Author: Courtney Goldsmith
3 May 2019
The board of directors at EssilorLuxottica, the largest eyewear company in the world, is in the midst of an escalating power struggle that is likely to culminate in a showdown at a shareholder meeting on May 16.
The company has faced an intensifying governance crisis since the €50bn merger between France’s Essilor and Italy’s Luxottica in 2017.
Since the beginning of the year, shares in the company, which owns brands including Ray-Ban and Oakley, have dropped
Although they were supposed to share executive powers until 2021 under the merger agreement, Leonardo Del Vecchio, the executive chairman and founder of Luxottica, and Hubert Sagnières, Co-CEO of EssilorLuxottica and CEO of Essilor, have accused one another of trying to take control of the group.
Since the beginning of the year, shares in the company, which owns brands including Ray-Ban and Oakley, have dropped.
With the company’s 16-member board equally split by loyalties to Essilor and Luxottica, a group of major institutional investors, including Legal & General, Fidelity International and Baillie Gifford, have come together to install new independent directors, the Financial Times reported on May 3.
“A prolonged governance deadlock will undoubtedly weaken the company’s reputation, employee morale, ability to attract qualified candidates for the role of CEO to lead the integration efforts and delivering on communicated synergies,” the investors said, according to the Financial Times.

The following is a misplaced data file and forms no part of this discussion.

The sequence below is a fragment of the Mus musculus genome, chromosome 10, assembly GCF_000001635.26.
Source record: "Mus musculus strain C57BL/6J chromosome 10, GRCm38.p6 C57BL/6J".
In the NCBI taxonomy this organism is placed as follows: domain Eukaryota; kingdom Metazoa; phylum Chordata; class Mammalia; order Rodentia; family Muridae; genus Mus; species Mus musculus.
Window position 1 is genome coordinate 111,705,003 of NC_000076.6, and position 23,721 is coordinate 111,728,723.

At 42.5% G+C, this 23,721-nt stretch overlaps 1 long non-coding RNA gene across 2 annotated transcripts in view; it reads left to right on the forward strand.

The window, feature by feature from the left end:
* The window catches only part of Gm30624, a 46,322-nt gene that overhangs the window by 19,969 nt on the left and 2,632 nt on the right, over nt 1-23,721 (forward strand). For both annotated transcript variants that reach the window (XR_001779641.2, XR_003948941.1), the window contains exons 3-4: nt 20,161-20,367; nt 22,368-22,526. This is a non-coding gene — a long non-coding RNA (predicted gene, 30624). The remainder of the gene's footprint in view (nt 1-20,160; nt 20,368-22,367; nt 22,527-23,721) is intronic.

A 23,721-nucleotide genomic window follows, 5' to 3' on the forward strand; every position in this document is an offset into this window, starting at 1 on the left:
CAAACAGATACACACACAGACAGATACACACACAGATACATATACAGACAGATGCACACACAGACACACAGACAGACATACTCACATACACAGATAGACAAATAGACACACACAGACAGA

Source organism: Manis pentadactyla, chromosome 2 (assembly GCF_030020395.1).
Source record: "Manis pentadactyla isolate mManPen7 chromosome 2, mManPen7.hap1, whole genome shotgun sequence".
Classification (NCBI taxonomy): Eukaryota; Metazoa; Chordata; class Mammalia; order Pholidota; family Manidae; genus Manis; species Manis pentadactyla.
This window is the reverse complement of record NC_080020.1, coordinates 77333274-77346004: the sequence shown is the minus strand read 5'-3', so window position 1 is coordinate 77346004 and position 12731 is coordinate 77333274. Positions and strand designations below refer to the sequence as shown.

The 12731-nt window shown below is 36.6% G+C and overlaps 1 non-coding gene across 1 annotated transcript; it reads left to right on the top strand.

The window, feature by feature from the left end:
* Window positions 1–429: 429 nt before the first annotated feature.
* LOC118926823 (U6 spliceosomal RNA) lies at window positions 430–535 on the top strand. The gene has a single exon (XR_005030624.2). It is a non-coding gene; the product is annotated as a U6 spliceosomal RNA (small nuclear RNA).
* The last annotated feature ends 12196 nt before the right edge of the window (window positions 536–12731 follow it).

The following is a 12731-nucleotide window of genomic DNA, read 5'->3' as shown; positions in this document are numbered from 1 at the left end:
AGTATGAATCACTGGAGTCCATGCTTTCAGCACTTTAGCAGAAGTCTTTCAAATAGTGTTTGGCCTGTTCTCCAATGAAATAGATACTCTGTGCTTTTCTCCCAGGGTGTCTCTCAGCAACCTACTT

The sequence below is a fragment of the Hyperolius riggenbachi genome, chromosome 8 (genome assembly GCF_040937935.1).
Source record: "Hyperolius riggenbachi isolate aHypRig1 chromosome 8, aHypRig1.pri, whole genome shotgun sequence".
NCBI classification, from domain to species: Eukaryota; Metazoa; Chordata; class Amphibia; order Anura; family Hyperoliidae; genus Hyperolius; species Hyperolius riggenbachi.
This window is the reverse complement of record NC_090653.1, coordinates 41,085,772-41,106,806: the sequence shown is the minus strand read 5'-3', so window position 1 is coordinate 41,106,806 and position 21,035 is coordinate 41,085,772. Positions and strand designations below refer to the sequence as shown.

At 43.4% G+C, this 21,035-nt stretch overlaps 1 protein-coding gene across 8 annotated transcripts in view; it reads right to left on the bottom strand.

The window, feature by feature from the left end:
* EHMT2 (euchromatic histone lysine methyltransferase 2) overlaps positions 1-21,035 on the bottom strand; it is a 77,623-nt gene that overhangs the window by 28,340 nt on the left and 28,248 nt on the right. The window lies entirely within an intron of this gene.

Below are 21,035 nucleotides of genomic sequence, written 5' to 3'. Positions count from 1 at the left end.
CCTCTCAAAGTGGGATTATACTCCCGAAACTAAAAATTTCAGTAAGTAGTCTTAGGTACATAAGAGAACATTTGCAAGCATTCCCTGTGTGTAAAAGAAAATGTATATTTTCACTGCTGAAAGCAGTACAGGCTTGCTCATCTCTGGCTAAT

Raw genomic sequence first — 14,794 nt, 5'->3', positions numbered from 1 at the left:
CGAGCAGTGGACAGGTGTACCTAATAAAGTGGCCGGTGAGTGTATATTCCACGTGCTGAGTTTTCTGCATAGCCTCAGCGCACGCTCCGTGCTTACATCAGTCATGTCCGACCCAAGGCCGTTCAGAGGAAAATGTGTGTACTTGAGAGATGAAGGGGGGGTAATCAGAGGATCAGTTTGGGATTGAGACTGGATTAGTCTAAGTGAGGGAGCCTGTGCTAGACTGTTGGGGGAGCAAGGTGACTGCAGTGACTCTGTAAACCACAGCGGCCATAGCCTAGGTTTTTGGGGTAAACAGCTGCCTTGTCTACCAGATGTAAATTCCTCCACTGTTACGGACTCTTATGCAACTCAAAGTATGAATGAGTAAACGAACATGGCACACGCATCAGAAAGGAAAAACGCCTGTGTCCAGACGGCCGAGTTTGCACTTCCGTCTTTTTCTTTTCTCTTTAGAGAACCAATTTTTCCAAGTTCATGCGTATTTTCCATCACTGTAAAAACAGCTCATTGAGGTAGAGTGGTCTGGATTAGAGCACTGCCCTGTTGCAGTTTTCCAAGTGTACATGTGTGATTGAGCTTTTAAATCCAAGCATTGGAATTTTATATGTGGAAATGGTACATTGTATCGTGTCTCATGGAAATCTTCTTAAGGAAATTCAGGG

In April, the company’s board voted against proposals to appoint new board members to help resolve the ongoing issues, which were brought forward by Valoptec, a community of people linked to the company, as well as other institutional investors.
The same month, reports by AFP said EssilorLuxottica had appointed an outside mediator in hopes of bringing the company’s power struggle to an end.
The internal row accelerated in March after Delfin, Del Vecchio’s holding group, which owns a 32 percent stake in EssilorLuxottica, filed an arbitration request with the International Chamber of Commerce. Delfin alleged that Sagnières had violated the terms of the merger agreement.
While some companies do manage to find success with co-CEOs, firms like EssilorLuxottica have found that two heads are not better than one. With the eye care giant now in the process of searching for a new CEO, however, there is still hope that the company’s internal crisis can be averted before it tears itself in two.